If anything is guaranteed to elicit inward groans from people in the sheltering and rescue world, it’s a diagnosis of ringworm (specifically, the Microsporum canis variety).
True, the fungus itself isn’t life-threatening. But it is highly contagious, and animals can take six weeks or longer to cure. So it can be more than a little disappointing to discover that a litter of adorable kittens at prime adoptable age is infected.
Still, there’s no cause for panic, says Dr. Erica Schumacher, outreach veterinarian with the Shelter Medicine Program at the University of Wisconsin-Madison School of Veterinary Medicine. With the right treatment and basic precautions, you can speed animals’ recovery and prevent ringworm from spreading to other animals and people.
In this edited interview, Schumacher shares her top tips for treating ringworm. (Check out Part 1 of this Q&A for her tips on identifying and diagnosing ringworm.)
What treatment do you recommend for animals infected with M. canis?
You have to treat ringworm from the outside in and from the inside out. For the outside, you do lime sulfur applications twice a week. We know it stinks, but it’s the only one shown to have that residual activity on the coat so you don’t have to apply it every day.
Use a garden sprayer and Fear Free handling to apply the lime sulfur to the entire coat. (Shockingly, I still encounter shelters who submerge the cat in a bucket. That’s not the way to do it.) Use a rag or cotton ball to treat the areas around the eyes, face and inside the ears. Don’t put any ointment in the eyes; that can actually trap the lime sulfur there. If it gets in the eyes, you can rinse it out with saline.
You don’t want to dry the animals’ coats. You want them to dry on their own, but make sure they’re in a warm place. They may lick off the lime sulfur a little bit, but it’s not going to cause problems so we don’t put on an e-collar. We want to minimize stress as much as possible.
If lime sulfur rinses aren’t an option, there are other topicals that can be effective; the animal may just take longer to cure. Lime sulfur is the treatment of choice because it (along with a systemic antifungal) was the fastest treatment option found during shelter studies, and we know that in a shelter, time matters.
Are there any common mistakes you see people make when it comes to the lime sulfur treatment?
The lime sulfur should be mixed 8 ounces to a gallon of warm water (a 1:16 concentration), not 4 ounces to the gallon as the label says. I’ve worked with shelters that have been doing everything else right except they’ve been using the wrong concentration, and the cats take way longer to cure.
Also, spot-treating lesions isn’t as effective as full-body application for M. canis. The spores aren’t just on that lesion; they’re going to be all over their coat.
What role do oral antifungals play?
With lime sulfur, you’re decontaminating the coat and preventing environmental contamination, but because ringworm is in the follicle, you’re not getting at the infection on the hair that hasn’t grown out yet. That’s where the oral antifungal medications come in. You can choose itraconazole or terbinafine. Either one works, with the caveat that compounded itraconazole isn’t reliable; it has to be a brand name like Sporanox or Itrafungol. Terbinafine can be compounded.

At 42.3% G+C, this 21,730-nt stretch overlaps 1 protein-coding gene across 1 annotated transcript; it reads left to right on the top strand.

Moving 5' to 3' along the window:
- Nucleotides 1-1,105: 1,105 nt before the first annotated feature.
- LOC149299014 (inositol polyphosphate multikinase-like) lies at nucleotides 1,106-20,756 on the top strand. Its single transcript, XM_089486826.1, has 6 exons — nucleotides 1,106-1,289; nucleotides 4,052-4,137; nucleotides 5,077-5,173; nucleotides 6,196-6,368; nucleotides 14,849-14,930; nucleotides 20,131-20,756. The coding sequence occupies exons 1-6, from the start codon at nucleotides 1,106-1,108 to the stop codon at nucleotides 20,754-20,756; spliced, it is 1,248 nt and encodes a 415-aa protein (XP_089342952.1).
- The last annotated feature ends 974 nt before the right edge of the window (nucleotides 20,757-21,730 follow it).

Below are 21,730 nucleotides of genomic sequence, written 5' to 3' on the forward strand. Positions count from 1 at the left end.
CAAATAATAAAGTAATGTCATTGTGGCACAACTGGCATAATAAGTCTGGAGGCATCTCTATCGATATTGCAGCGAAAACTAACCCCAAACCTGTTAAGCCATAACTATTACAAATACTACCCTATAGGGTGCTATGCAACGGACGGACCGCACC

How does treatment differ for “dust mop” cats?
It depends on the shelter. By the time you have a culture result, it’s been at least five to seven days, and the animal will have groomed off whatever spores were on their coat. Some shelters may opt not to do anything, while others feel more comfortable doing one lime sulfur application before they adopt them out. Back in the day, veterinarians were taught that animals could be asymptomatic carriers of ringworm, and that’s not true. They can be a mechanical carrier, like a dust mop cat, carrying a few spores on their coat, but those cats are unlikely to infect another animal or human.
How do you know when a cat has been cured?
Ringworm cure has traditionally been defined as two consecutive negative cultures; however, some shelters are having success with releasing cats from treatment after only one. We don’t have any research on this yet, but I’m hopeful it will be forthcoming. Anything we can do to shorten an animal’s length of stay in the shelter system is a win-win for the animal and the shelter.
Do you have any other treatment tips?
I want to stress the importance of having good quality housing and care for infected animals. Isolation doesn’t mean no one touches them. We want to be sure they’re still socialized with staff and volunteers wearing protective clothing, after they have cared for healthy cats. Disinfectant foot baths don’t work and give you a false sense of security; use shoe covers or dedicated boots. Crocs are a good option because you can spray them down and even put them in the wash. All too often, the ringworm cats get put in wire crates in a closet, and that’s not humane. Ringworm is one of longest treatments we have, often six weeks or longer. If you can’t get them into foster or adoptive homes, they should have the best housing in the shelter, not the worst.